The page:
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Malcolm Gee

(b Paris, 1884; d Paris, 1954).

French critic. His formative years as a critic were between 1910 and 1920. Although he subseqently tempered his opinions in favour of a pluralist view of modern art, his basic aesthetic ideas were deeply marked by his knowledge of and admiration for the Cubism of Braque, Gris and Picasso. In 1912 Raynal succeeded Guillaume Apollinaire as art critic for L’Intransigeant; at about the same time Louis Vauxcelles engaged him to cover the avant-garde for Gil Blas. After war service Raynal became involved in Léonce Rosenberg’s projects and was nominated literary director of the Editions de l’effort moderne. This post was ephemeral, however, and in 1921 he returned to the art column of L’Intransigeant. He also contributed at this time to Amédée Ozenfant and Le Corbusier’s L’Esprit nouveau. In 1928 expanded arts coverage led to the recruitment of Tériade to the paper: Raynal and he initiated a column signed Les Deux Aveugles...


Francine Miller Koslow

[Cubist Centre]

Meeting-place for a group of British artists. It was founded and managed by Wyndham Lewis in March 1914 at 38 Great Ormond Street, London, and was intended to rival Roger Fry’s Omega Workshops in the cooperative production of abstract fine and applied art. It was also planned as a club for the discussion of revolutionary art ideas and as a teaching studio for non-representational art. The original members, Lewis, Frederick Etchells, Cuthbert Hamilton and Edward Wadsworth, were a group of painters who had recently resigned from the Omega Workshops and had signed a well-circulated round robin condemning Fry. They adopted a militant Futurist stance and decided to meet on Saturday afternoons to discuss their mutual art ambitions. These meetings led to the birth and development of Vorticism.

With financial backing from the painter Kate Lechmere (1887–1976), the Rebel Art Centre, also called the Cubist Centre, officially opened in ...


Alfred Pacquement

(b Asnières-sur Vègre, Sarthe, Oct 1, 1929; d Paris, Dec 4, 1961).

French painter and writer. Under the influence of Cubism, and in particular the work of Jacques Villon, Réquichot’s earliest paintings were of skulls and still-lifes, and included a series of oxen in which the forms gradually disintegrated. In the mid-1950s he began to make abstracts, and two types of work soon became dominant: drawings on the theme of the spiral, and reliquaries. His exploration of the latter idea, which continued until his death, represents his most original work. The reliquaries appear as accumulated fragments of nature, similar to Jean Dubuffet’s work in their celebration of the earth, but bearing comparison with the slightly later work of the Nouveaux Réalistes in their use of boxes as containers. In 1957 Réquichot began producing collages of papiers choisis. He cut out photographs of vegetables and foodstuffs from household magazines and arranged them so that through fragmentation and repetition they became abstract. The pictorial dimension of these compositions injected new life into the art of collage. As the author of texts on painting, as well as of poems, Réquichot stressed his involvement with the written word when, towards the end of his life, he undertook a series of letters in artificial writing, which were also the graphical extension of his spiral drawings....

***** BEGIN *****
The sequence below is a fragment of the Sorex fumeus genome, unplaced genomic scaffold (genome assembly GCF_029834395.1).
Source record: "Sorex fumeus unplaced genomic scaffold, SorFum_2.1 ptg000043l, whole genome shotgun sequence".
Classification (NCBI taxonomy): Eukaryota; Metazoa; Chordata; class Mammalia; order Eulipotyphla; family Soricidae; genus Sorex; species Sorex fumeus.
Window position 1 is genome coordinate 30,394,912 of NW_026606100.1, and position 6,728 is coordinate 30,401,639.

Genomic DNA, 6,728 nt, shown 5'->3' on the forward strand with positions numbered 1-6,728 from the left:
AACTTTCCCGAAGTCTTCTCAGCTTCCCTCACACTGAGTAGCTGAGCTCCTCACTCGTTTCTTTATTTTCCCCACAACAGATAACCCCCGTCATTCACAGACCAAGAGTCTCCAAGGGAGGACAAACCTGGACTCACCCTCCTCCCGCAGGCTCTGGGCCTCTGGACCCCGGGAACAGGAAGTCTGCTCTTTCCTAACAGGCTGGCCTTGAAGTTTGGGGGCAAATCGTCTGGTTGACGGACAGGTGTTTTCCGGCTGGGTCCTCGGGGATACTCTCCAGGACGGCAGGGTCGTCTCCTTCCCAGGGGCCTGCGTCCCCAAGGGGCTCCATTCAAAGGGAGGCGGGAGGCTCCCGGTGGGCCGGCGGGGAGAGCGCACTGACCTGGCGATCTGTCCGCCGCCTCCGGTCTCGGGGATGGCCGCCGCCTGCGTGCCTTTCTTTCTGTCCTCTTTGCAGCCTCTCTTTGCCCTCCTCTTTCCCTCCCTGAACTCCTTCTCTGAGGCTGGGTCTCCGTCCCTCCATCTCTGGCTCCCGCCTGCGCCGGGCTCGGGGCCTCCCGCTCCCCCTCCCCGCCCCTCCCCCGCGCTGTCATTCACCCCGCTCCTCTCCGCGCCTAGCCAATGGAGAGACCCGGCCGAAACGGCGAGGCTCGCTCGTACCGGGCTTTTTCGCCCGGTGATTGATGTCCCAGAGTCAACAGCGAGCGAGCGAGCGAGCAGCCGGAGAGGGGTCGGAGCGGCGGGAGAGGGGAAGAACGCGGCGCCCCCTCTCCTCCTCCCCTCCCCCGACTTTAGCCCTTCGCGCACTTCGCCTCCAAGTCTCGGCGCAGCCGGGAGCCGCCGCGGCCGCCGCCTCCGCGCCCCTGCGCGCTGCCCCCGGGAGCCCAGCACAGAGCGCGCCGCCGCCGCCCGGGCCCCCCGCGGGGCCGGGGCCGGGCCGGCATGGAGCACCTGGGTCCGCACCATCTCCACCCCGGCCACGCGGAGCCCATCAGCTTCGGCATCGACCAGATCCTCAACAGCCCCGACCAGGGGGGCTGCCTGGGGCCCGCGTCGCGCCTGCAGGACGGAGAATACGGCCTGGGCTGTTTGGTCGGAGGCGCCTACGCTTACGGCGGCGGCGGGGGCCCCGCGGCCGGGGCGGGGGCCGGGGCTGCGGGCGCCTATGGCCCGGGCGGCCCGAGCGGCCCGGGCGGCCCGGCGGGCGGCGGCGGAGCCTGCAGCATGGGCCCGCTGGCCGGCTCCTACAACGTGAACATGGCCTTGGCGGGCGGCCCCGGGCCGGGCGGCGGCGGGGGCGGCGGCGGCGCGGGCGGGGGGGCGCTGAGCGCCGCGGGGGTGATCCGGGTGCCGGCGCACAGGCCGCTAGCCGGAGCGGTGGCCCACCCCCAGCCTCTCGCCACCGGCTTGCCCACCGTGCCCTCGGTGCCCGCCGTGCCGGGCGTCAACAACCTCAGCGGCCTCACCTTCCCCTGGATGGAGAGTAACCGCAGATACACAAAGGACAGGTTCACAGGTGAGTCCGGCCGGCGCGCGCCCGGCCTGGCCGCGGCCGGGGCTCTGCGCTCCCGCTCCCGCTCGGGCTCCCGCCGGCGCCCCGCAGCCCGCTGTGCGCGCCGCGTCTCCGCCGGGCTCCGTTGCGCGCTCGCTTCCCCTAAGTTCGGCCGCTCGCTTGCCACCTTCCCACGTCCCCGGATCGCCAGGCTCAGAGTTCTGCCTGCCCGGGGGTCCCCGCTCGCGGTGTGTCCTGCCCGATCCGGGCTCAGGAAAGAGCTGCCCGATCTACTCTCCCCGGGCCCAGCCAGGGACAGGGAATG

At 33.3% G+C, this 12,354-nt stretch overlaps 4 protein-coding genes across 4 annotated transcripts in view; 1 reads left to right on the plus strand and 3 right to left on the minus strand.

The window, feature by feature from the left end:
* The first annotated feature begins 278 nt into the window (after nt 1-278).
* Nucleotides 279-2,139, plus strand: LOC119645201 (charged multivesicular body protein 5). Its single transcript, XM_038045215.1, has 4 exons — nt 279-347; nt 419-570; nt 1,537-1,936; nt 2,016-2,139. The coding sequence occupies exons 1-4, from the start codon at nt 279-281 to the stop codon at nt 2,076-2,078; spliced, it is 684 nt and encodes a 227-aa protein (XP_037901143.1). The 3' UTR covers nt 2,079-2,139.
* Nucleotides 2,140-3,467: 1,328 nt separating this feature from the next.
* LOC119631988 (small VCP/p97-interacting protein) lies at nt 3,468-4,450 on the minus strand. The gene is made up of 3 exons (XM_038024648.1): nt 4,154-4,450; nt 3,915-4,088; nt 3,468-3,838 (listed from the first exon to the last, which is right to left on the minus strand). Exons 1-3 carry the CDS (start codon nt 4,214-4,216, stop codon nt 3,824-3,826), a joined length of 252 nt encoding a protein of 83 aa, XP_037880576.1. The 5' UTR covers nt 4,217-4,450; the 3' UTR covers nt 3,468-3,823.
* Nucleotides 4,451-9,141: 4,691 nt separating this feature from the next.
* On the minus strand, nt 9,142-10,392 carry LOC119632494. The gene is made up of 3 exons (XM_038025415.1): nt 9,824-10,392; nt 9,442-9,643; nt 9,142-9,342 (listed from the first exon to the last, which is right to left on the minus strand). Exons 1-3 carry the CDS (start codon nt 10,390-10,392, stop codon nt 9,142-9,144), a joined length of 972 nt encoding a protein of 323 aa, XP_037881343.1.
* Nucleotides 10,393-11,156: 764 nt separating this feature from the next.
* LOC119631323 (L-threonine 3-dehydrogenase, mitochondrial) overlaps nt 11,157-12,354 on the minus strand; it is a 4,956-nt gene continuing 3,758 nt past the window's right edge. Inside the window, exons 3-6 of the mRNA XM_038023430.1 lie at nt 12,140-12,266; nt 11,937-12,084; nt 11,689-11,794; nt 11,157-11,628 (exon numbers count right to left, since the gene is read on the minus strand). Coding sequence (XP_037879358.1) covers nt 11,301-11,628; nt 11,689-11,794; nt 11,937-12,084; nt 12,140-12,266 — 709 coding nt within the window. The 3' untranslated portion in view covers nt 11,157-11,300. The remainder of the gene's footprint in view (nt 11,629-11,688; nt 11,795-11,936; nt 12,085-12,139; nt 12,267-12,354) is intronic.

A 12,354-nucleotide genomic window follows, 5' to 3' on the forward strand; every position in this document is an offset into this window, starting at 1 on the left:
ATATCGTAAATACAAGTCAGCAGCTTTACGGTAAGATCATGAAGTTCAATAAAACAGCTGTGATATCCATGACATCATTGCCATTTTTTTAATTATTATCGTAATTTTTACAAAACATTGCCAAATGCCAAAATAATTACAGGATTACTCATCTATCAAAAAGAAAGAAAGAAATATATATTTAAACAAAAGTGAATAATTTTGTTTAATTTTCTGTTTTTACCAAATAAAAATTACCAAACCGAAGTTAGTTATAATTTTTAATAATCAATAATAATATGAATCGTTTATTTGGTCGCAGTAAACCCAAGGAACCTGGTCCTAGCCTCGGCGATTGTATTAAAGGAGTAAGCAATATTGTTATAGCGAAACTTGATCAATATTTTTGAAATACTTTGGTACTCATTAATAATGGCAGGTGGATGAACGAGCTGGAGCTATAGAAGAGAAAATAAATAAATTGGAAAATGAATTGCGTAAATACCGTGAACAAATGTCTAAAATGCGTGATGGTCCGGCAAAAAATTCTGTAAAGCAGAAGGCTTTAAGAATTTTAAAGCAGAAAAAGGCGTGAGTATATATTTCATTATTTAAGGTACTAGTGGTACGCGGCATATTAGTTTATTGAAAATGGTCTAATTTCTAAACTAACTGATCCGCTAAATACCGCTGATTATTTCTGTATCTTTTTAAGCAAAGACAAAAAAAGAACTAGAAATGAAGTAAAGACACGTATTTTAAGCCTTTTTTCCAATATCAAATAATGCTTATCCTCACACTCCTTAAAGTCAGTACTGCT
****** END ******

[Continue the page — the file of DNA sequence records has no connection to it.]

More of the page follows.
Philip Cooper

(b Narbonne, Sept 13, 1889; d Solesmes, Sarthe, June 17, 1960).

French critic and poet. He arrived in Paris in October 1910 and quickly entered the circle of Cubist artists and poets. All his later work, both creative and critical, was strongly affected by Cubism, which provided the aesthetic model for his poetry. His influential though short-lived periodical Nord-Sud (1–16, March 1917 to Oct 1918) contained articles by both Cubists and the emergent Surrealists. In his first theoretical article ‘Sur le Cubisme’ (Nord-Sud, 1, pp. 5–7), Reverdy insisted on the complete autonomy of Cubist work; this was achieved by abstracting those elements of an object demanded by the painting alone: all representation was to be avoided. This austere, cerebral approach to Cubism brought him closest to the art of Gris and Braque. Reverdy was also much admired by the Surrealists, though his own interest in the movement was tempered by its emphasis on chance and the unconscious. His article ‘L’Image’ (...


(María Concepción Juan Nepomuceno Estanislao de la)

(b Guanajuato, Dec 13, 1886; d Mexico City, Nov 24, 1957).

Mexican painter and draughtsman. He was one of the most important figures in the Mexican mural movement and won international acclaim for his vast public wall paintings, in which he created a new iconography based on socialist ideas and exalted the indigenous and popular heritage in Mexican culture. He also executed large quantities of easel paintings and graphic work.